Life Style
Former housemaid builds a house out of savingsPublish Date: Feb 18, 2014
Former housemaid builds a house out of savings
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Nayiga sold off her first plot of land in order to raise money to finish constructing her house
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By Michael Ssebatenda

Market vending is a job which many think has little profit. However, the story of Violet Nayiga from Kyengera, a city suburb, paints a different picture. With 30 years as a vendor, she has a house to show for her hard work.

Nayiga is a single mother, with five children. She says she got the inspiration to work harder, while she was a maid.

She now has a house in Nabaziza zone, Kyengera, which she says was attained out of her savings from vending at a market in Rubaga, a city suburb.

Raising the money

In 1983, when her husband lost his job, Nayiga opened up a business to supplement their household income.

Nayiga’s brother lent her sh6,000, which she used to buy dry fish for sale.

“The beginning was not easy, but I was patient. I used to save sh10,000 every week.

“In weeks when the sales were low, I saved sh8,000 or sh5,000 per week. However, when they were good, I saved up to sh15,000 per week.

When my savings reached sh2m, I bought land in Mutundwe at sh1.5m, she says.”

Buying another plot

In 2000, Nayiga diversified her business by investing in vegetables and fruits.”

“The business accumulated a lot of profits. I was also part of a savings scheme in the market. When my savings reached sh20m, I bought a 30x60ft plot of land in Kyengera at sh4m.

“My children were grown up and the house had become too small for us. By that time, my husband had abandoned us,” she explains.

Nayiga sold off her first plot of land in order to raise money to finish constructing her house 

Construction

Using the savings she had left in the bank, she embarked on constructing a house. “I hired a local builder who drew a plan for the house and helped me draw up a budget,” she says.

She bought 10,000 bricks at sh2m, 100 bags of cement at sh2m, 52 iron sheets, each costing sh15,000 and 20 trips of sand, each at sh40,000.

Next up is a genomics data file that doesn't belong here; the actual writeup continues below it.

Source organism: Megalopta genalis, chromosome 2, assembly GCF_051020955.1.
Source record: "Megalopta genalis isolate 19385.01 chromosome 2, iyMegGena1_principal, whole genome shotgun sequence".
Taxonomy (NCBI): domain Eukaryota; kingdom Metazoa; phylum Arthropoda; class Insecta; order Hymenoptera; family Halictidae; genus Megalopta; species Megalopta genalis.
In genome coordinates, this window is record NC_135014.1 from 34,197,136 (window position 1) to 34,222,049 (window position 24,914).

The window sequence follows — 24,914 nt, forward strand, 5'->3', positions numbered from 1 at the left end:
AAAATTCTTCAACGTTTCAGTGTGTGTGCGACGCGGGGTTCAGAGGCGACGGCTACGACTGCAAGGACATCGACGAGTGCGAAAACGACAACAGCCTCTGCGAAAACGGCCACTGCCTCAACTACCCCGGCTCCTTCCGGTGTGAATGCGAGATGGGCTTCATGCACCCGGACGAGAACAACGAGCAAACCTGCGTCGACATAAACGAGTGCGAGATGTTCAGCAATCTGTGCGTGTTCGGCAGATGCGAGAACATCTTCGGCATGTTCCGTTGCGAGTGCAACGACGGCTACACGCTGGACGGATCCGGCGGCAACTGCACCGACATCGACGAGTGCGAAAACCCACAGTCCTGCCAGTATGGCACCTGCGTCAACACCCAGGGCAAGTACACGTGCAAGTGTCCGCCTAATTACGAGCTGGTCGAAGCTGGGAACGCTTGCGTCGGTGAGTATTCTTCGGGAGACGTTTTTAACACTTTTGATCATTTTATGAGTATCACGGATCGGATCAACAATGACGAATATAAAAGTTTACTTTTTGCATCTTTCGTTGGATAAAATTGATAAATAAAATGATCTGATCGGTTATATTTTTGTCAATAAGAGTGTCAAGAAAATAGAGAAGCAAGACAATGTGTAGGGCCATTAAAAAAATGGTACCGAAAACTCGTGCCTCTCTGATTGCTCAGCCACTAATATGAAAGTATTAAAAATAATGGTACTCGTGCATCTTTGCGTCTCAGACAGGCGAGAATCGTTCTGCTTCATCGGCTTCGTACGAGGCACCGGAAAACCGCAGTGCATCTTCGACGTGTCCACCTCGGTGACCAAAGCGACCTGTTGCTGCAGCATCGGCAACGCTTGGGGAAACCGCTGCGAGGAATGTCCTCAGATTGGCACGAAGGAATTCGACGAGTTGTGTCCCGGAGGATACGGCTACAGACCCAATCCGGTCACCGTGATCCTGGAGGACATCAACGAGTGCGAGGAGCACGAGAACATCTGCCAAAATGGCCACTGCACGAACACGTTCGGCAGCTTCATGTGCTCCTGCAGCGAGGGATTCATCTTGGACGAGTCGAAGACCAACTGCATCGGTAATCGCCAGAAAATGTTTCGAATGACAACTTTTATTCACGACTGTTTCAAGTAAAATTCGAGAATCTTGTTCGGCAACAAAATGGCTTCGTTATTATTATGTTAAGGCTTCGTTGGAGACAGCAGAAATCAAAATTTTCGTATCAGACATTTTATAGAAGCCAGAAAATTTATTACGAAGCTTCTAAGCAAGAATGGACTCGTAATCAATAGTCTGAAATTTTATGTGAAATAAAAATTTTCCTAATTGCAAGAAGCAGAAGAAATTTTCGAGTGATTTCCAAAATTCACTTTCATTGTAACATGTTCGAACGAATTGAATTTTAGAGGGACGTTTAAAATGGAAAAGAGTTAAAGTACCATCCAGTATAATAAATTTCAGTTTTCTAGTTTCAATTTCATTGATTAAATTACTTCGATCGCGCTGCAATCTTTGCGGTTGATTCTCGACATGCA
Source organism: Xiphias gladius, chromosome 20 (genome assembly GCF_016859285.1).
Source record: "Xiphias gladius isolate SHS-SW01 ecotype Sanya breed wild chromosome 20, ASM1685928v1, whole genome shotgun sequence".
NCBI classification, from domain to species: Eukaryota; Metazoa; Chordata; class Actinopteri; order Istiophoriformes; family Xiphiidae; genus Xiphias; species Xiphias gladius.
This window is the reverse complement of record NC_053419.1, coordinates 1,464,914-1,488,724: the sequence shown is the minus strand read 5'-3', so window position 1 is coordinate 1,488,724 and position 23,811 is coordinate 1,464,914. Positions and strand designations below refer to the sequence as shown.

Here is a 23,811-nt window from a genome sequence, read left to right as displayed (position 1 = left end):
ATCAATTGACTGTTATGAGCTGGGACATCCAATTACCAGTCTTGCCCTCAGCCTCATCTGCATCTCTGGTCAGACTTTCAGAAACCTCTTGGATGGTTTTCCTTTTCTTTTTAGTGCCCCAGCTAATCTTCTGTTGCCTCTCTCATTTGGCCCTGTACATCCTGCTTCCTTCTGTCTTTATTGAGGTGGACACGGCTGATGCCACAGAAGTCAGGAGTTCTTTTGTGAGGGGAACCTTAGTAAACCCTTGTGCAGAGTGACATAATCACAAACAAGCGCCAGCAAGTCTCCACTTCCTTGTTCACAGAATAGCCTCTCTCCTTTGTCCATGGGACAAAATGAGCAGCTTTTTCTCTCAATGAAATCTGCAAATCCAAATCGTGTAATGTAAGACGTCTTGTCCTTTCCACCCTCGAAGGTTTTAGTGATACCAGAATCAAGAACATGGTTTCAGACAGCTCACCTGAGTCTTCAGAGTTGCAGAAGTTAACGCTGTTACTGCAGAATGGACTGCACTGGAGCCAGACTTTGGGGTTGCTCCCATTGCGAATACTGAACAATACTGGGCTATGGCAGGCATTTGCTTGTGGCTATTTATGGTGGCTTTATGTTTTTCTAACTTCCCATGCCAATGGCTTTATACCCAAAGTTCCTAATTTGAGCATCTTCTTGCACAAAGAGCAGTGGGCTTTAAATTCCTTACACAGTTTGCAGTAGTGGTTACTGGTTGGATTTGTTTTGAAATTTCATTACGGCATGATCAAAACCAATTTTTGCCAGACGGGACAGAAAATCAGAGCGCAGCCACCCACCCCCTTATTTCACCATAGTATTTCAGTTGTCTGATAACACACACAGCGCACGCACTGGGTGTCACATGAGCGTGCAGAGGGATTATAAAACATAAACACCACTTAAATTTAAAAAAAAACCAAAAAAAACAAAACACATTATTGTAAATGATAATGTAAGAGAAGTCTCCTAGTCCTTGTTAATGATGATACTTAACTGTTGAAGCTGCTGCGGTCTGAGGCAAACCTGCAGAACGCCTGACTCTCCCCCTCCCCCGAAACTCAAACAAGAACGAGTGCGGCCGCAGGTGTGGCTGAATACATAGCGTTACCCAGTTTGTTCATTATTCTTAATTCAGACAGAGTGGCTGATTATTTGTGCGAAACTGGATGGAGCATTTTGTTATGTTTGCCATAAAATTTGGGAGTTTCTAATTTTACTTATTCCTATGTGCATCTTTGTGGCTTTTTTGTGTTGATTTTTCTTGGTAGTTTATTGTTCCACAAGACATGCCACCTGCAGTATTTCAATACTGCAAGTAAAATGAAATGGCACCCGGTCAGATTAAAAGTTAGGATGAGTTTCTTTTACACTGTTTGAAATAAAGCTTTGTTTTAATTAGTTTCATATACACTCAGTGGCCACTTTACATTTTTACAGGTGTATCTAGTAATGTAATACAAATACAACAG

She paid the builder sh5m to cater for workers’ wages and food during construction.

 Supervision

She said it was not easy to supervise the project, as well as continue running her business.

“I often woke up at 5:00am to go to the market in order to prepare the stall for the day’s sales. I then dashed to the site, where I spent up to one hour, before returning to the market to run my business,” Nayiga explains.

She says some of the construction materials were stolen from the site.

 Sacrifice

“To raise such an amount of money from my job meant a lot of sacrifice from me.”

She resorted to natural hair because she wanted to save on salon costs. She also sold her first plot of land in order to complete construction.

“I had saved the plot for my children, but they also needed a home” she says.

 Advice to women

She advises women to work hard, save money and be patient.

“It took me 20 years to achieve my dream. Without patience, such a thing is not possible.”

Future plans

She now plans to venture into farming and rearing animals.

“I have some land in the village, which I will use for agriculture,” she says. She also plans to construct rentals at her home to boost her income.

Related stories

Cassava seller builds rentals, own housePublish Date: Dec 03, 2013

She saved sh3,000 daily to build her house Publish Date: Nov 14, 2013

 

You can build a single self-contained bedroom at sh4m Publish Date: Aug 01, 2013

 
Visit and Like our Homes and Construction face book page for more inspiring articles 

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